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Weight Control

Losing Weight Is Hardest for Those Who Want It Most

If you're feeling desperate to lose weight, you are actually less likely to be successful in your efforts than people who are more satisfied with their bodies, a new study has found.

People who are extremely dissatisfied with their bodies are the least likely to have success with programs of dieting and exercise, say Dr. Michaela Kiernan and colleagues at Stanford University School of Medicine, whose research was published in the "Annals of Behavioral Medicine."

Two types of people face extreme difficulty losing weight, even when they combine exercise and dieting, the researchers found:

Overweight individuals who are extremely dissatisfied with their bodies, even if they're not significantly heavier than other participants in the study; and

Individuals with a history of losing and regaining weight.

During the research, the Stanford group assigned 177 men and women who were mildly to moderately overweight to one of two weight-loss programs. One group dieted, while the other took up the same diet and began an exercise regimen.

One year later, nearly half (49 percent) of the diet-and-exercise group successfully lost the targeted amount of roughly 10 to 15 pounds for a 5-foot, 9-inch man or 5-foot, 4-inch woman. However, only 26 percent of the diet-only group met this goal.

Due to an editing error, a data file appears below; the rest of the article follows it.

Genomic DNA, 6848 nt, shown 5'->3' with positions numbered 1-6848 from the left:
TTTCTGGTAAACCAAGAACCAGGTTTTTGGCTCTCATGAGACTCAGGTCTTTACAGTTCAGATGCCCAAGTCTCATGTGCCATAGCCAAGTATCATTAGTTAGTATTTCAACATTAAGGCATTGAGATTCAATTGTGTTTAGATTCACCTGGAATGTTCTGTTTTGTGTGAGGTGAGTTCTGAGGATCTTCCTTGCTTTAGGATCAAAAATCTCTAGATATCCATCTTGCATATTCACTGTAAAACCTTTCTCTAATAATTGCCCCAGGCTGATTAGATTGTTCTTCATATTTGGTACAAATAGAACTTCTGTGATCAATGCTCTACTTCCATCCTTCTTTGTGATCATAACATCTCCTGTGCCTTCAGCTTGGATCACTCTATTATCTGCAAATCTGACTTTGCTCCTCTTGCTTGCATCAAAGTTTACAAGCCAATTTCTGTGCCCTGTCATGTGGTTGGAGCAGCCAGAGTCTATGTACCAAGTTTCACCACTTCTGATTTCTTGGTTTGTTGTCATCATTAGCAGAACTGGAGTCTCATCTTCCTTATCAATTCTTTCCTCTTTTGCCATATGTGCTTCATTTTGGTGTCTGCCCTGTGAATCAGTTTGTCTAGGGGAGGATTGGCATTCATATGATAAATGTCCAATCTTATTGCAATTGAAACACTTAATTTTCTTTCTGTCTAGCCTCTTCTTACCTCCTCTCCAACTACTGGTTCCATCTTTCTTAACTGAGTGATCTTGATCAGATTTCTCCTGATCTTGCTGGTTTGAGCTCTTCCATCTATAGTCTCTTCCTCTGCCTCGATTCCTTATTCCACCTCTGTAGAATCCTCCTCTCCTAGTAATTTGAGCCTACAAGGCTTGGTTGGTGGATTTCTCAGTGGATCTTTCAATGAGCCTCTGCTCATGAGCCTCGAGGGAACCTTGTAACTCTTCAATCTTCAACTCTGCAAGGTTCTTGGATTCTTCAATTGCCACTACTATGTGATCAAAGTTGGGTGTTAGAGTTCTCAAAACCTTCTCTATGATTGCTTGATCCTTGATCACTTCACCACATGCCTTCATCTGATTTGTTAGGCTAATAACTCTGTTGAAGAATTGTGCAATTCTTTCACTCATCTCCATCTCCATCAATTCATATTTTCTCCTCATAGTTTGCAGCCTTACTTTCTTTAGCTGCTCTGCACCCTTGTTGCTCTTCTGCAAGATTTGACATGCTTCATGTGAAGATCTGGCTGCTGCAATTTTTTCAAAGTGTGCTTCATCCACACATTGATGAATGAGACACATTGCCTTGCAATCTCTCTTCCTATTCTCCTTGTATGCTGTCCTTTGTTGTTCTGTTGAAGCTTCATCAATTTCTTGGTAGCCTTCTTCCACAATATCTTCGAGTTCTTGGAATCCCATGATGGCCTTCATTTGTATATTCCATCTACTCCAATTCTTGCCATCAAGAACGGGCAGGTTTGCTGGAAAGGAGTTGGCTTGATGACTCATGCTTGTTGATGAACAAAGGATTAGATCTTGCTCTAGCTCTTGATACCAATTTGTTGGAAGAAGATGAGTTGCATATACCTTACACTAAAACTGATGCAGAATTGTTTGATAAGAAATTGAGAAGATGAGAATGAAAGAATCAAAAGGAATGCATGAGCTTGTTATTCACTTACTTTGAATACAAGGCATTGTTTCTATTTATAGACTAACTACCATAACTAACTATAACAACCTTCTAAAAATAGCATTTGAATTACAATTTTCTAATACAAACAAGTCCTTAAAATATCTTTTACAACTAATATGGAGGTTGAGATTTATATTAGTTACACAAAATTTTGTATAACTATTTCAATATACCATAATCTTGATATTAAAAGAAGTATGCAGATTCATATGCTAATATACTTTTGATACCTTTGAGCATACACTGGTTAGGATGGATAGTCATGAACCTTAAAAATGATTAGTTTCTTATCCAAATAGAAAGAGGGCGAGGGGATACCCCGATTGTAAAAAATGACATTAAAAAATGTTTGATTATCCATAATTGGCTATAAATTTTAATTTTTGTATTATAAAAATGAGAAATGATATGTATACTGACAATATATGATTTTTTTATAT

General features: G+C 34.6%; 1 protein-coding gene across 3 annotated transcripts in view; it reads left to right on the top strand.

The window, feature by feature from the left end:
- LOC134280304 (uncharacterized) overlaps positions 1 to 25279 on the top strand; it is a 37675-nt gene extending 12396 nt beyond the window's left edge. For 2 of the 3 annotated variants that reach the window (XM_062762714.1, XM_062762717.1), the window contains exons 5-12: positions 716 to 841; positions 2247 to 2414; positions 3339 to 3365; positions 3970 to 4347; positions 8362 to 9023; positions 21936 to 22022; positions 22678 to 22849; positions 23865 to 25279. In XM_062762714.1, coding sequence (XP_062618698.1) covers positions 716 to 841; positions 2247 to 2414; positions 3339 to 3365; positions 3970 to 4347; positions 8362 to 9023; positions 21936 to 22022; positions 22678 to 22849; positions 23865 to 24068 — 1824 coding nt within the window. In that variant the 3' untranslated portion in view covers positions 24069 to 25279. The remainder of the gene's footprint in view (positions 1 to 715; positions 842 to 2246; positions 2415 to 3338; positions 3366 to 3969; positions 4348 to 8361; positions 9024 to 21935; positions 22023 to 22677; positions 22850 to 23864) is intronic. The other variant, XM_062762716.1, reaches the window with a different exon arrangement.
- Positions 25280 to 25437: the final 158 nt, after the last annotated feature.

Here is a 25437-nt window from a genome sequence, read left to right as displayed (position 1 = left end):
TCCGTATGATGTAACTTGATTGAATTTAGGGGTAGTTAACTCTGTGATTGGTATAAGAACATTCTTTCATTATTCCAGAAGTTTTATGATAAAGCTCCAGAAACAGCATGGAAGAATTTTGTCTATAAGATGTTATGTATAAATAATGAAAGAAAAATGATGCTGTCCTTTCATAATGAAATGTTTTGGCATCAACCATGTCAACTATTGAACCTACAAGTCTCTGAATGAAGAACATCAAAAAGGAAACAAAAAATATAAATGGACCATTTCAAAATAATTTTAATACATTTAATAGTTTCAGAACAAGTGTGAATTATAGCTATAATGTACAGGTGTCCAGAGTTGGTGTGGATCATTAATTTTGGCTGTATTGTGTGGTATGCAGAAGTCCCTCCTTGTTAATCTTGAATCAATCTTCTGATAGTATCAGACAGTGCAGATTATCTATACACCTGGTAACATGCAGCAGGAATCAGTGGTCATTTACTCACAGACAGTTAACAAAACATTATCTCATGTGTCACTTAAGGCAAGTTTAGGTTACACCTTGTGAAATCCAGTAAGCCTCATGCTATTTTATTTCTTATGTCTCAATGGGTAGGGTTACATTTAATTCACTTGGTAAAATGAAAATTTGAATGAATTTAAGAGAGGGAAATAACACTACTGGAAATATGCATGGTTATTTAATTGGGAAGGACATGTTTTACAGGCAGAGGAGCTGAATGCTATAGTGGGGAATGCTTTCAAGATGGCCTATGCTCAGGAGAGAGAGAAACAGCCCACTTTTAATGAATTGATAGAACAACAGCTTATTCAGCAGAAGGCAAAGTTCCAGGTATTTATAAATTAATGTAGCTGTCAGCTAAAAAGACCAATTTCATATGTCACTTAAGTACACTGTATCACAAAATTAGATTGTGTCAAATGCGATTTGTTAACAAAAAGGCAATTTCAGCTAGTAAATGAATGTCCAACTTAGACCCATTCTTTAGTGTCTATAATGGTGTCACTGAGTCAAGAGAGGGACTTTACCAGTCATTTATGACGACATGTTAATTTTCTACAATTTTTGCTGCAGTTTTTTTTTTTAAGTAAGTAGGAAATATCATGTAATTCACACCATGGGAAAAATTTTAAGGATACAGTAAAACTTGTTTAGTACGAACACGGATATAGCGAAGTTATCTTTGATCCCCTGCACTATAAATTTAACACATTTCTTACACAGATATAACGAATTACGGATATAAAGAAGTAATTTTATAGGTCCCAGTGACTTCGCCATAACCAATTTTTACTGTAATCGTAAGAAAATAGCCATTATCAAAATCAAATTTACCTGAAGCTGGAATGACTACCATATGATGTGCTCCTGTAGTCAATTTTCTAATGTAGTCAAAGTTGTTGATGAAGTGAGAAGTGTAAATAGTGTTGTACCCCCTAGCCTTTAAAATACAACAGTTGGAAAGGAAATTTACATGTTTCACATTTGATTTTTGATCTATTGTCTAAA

Strongly linked with success among the diet-and-exercise group, the researchers found, was participants' initial satisfaction with their bodies. Members who started out more satisfied were more than twice as likely to succeed as their deeply dissatisfied counterparts (55 percent, compared with 26 percent).

Researchers speculated that those extremely dissatisfied with their bodies may be uncomfortable exercising in a class with others and end up not going to class regularly. For them, exercising at home or with a friend may be more appealing.

Those without a history of repeated weight changes also were more likely to meet the weight-loss target than those with such a history (63 percent, compared with 35 percent), the study results showed.

So many people failed within the diet-only program that no successful subgroups were identified, emphasizing the importance of changing diet and exercise habits, it stressed.

© 2001 Health Resources Publishing